Use these suggestions to deliver value to business leaders.
In the face of rapid globalisation, organisations must endure and overcome numerous pressures if they are to excel. It is a constant challenge to remain competitive in a marketplace that is obsessed with growth, technological advancement and innovation.
As we support organisations through these unrelenting waves of change, we should remain cognisant that the option to outsource HR processes and optimise technology is becoming an increasingly attractive and cost effective one. This is a grim picture that is, in fact, a call to action for HR practitioners, an opportunity to mobilise and reclaim relevance in new and creative ways that drive value for our customers. Through this mobilisation, we should also aim to eradicate our unfortunate legacy of perceived paper pushing and bureaucracy.
HR professionals understand and appreciate how worldclass people practices help organisations to boost employee productivity and extract discretionary effort. The value that can be unlocked through meaningful people practices is not always as clearly evident to members outside our fraternity. If people practices are not astutely positioned, they can often be perceived by business as limiting to their agility in the marketplace.
Our chances of success hinge on the extent to which we are able to reclaim our relevance in organisations through a deliberate and focused approach to HR. When trying to ascertain the degree to which HR is perceived as adding value, the relational dynamics between HR and business are a sound litmus test. It is safe to assume that we are doing something right when HR practitioners start to experience a pull from business leaders for input and advice rather than having to drive the people agenda. Here are some basic yet effective suggestions to help evoke an appreciation in business for the value of HR.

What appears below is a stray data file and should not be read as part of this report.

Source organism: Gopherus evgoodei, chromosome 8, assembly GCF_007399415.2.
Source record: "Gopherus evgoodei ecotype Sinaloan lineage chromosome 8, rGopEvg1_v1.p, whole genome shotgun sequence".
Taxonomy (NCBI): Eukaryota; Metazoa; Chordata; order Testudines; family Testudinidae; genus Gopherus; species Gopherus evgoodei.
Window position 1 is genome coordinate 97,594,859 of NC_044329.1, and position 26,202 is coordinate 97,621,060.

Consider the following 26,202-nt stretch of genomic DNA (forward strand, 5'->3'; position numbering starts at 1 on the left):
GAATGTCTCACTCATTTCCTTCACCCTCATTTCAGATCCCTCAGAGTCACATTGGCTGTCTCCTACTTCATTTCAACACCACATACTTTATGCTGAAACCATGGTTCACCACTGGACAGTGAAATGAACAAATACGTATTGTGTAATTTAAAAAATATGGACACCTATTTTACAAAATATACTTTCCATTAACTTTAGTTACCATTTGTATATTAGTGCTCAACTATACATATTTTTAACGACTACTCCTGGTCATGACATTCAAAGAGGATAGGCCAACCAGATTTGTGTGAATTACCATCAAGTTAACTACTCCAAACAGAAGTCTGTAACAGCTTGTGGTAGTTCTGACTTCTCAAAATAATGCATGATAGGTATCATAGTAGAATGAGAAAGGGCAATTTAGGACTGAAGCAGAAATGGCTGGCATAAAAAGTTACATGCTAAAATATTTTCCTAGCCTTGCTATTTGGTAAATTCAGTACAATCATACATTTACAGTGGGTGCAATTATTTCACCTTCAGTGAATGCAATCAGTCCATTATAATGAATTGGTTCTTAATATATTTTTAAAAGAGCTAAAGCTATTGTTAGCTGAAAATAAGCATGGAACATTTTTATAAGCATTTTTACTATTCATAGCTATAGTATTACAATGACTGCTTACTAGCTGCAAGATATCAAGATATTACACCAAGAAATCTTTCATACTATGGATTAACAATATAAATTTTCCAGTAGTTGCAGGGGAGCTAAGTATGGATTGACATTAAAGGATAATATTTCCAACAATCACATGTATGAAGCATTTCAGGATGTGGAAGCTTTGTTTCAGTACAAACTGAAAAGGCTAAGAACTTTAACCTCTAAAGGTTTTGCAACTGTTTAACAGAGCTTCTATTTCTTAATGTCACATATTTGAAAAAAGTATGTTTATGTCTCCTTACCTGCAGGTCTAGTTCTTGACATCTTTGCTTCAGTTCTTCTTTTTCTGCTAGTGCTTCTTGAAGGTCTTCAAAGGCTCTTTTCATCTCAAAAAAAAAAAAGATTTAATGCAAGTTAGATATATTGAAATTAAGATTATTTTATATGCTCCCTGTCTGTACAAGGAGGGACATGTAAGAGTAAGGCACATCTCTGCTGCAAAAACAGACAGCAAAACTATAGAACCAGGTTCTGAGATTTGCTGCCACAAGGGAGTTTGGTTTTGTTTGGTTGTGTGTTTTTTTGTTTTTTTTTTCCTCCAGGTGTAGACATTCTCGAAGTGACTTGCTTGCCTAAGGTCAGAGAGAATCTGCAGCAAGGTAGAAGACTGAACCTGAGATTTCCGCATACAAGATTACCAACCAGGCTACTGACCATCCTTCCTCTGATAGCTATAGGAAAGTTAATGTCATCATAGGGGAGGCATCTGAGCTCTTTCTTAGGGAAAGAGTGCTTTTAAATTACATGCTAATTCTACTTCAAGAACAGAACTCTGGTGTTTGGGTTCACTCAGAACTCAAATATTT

Master the basics
There are calendar-based activities and routine HR processes that “keep the lights on” in HR. These are transactions that no one takes note of until something goes awry and all hell breaks loose because, as an example, annual increases did not go through on time. With technology and other innovative enablers readily available, we can’t afford to compromise on service delivery at this basic process level. It would serve HR well to master the basics and bank them as being effective and efficient. The harsh reality is that when a crisis at the process level hits, even the sexiest of HR strategies is forgotten and the spotlight is placed on the engine room of HR. After all, how could something so basic and routine go wrong?
When service delivery at the process level is flawless, HR can in good conscience organically expand its focus toward higher impact value drivers. It is worth noting, however, that it is possible to improve the basics and drive value concurrently. So in summary then, it can be argued that our credibility often rests precariously on the flawless execution of basic routines. The good news is that it is possible to box smart around process and practices through rigour, automation and governance to ensure that the engine room of HR ticks smoothly along.
A good place to start is by eliminating noisy and unnecessary reports. Agree key performance indicators with your stakeholders and keep them focused on the agreed people priorities. To reduce noise, routine reports can be analysed in the background with emerging trends being flagged by HR in simple and action-oriented ways to drive value. Business could benefit from simple and effective HR processes that eliminate duplication and clutter. Highly administrative routines distract from the intended spirit of the process. Simply linking process to meaningful outputs helps to minimise resistance and empowers leaders. For example, rallying support for talent reviews is easier when business understands that the reviews enable swift replacement of lost talent through deliberate succession plans.
Therefore, HR has a key part to play in deconstructing the perception that HR routines are primarily burdensome and futile. Routine in organisations can be positively reframed by helping business leaders to link processes with meaningful outcomes.
Balance strategy and delivery